A toddler unknowingly escapes the murdered who has just killed his entire family by waddling into a graveyard whose ghosts become enamored with the young boy. With a frantic and final plea from the young child’s recently murdered mother, the residents of the graveyard vow to protect him and make him part of their community, shielding him from the Jack who seeks to finish the work that he began. The toddler, Bod, grows into a curious and adventurous young man who is constantly seeking connection with the outside world, sometimes through very dangerous encounters with the spiritual and physical world.
Gaiman, N. (2008). The graveyard book. Harper Collins: New York.
Without risking any major spoilers, I have to confess that I was nearly unable to move past the first ten pages. As soon as my mind attached itself to the eighteen-month old boy bumping his rump down a flight of stairs, diaper sagging, my heart stopped. Any mother of a young child, especially a boy, will immediately feel a maternal affection for Bod and his tragic dillema at the onset of the story. Anyone of us in Mistress Owens’ shoes would have done the same. From the first line “There was a hand in the darkness, and it held a knife” I was hooked, and despite my initial gut-wrenching reaction to the murder of Bod’s family and his mother’s final plea, I knew I had to find out what happens to that little naked baby.
Gaiman crafted this novel to be character-driven, particularly through Bod, but also through the villainous Jack, enigmatic Silas, and host of ghosts and ghouls who reside in the grave yard. The relationships that Bod form with each of them drive the plot and conflicts, leading to an ultimate mash-up of life and death fighting to save one young man. In one particularly poignant scene, the dead leave their home to attend a festival during which they dance with the living only to be forgotten once more by morning. Scenes such as this serve as a reminder of the ways in which we remember and keep loved ones who are no longer with us, near us.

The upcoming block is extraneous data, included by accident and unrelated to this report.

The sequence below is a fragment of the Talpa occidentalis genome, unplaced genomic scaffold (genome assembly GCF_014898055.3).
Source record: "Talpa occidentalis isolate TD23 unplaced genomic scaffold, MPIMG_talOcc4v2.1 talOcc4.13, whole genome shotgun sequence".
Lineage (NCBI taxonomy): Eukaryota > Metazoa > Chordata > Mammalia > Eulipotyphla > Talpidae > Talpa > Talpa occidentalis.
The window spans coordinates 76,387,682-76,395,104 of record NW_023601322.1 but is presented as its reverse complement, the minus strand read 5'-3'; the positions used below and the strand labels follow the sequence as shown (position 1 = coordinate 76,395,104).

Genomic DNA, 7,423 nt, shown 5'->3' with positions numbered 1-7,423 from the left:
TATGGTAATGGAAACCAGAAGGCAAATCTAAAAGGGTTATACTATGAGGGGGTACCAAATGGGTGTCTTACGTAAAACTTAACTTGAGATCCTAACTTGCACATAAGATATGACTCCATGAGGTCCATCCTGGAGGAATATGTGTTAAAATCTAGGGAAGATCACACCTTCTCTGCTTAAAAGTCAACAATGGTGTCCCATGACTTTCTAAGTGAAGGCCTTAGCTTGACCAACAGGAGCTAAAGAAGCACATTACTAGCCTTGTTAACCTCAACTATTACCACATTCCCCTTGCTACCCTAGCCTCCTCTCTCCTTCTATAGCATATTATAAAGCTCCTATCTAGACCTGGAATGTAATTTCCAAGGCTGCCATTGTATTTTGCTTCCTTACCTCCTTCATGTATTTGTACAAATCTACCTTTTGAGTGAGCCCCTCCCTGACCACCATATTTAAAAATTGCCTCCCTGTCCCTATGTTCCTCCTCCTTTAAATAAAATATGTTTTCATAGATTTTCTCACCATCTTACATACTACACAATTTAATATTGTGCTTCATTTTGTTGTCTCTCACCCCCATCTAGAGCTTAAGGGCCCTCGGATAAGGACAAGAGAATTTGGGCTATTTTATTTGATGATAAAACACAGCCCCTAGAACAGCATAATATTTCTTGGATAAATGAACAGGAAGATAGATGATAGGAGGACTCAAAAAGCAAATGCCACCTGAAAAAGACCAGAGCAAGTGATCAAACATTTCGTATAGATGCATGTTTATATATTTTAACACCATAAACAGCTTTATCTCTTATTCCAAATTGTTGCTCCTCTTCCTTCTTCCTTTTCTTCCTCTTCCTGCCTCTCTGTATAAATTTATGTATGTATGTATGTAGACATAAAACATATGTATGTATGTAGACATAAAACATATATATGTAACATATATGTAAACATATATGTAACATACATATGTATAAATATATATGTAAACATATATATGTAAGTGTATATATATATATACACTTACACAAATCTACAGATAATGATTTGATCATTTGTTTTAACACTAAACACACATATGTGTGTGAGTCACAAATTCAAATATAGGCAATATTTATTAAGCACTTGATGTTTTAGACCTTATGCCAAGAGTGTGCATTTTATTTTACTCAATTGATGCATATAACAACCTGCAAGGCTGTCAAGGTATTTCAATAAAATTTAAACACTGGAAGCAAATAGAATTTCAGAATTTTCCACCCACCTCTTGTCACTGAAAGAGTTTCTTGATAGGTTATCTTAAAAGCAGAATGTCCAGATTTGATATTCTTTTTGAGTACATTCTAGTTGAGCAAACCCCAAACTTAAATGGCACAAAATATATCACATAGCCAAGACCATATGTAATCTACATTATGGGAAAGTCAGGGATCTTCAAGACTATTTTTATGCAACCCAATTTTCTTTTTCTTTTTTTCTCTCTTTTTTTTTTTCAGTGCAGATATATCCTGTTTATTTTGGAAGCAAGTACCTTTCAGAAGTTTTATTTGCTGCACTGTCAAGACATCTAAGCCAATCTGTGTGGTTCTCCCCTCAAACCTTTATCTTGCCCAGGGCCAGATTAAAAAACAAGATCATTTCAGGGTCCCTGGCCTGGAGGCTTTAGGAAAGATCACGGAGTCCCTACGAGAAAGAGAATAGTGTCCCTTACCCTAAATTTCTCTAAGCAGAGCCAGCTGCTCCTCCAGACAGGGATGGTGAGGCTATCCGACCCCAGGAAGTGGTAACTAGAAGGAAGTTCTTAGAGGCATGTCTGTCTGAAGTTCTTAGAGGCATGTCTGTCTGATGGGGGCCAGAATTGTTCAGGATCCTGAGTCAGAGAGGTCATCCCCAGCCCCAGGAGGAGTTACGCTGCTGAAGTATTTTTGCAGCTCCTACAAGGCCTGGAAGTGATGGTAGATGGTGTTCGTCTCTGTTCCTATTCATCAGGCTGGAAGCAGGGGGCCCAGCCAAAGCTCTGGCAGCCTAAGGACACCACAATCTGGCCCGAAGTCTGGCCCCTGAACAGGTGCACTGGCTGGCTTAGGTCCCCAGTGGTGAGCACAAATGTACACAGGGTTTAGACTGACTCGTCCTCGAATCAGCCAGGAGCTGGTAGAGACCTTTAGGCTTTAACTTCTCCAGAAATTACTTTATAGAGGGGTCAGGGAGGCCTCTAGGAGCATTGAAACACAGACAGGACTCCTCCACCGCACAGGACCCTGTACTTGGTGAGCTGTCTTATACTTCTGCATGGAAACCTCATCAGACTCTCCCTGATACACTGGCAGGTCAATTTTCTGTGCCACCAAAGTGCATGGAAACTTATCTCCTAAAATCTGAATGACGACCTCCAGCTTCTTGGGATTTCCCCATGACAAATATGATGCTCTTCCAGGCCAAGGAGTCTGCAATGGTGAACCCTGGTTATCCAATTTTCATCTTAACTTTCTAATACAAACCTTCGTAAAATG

This very unique and extraordinary community demonstrates the validity to the adage, “It takes a village to raise a child.”
Schneider, D. (2010). It Takes a Graveyard to Raise a Child [Review of the book The Graveyard Book]. Book Links, 19(3), 6-8.
The Graveyard Book would be an excellent Newbery Award winner to introduce to students as they explore awards for children’s literature. It could stand as the centerpiece to a display or as a gateway for children who are comfortable with illustrated and graphic novels to try a chapter book. Additional award winner’s such as Brian Selznick’s The Invention of Hugo Cabret could be the content of a book talk featuring illustrated novels that have received recognition in the world of children’s literature.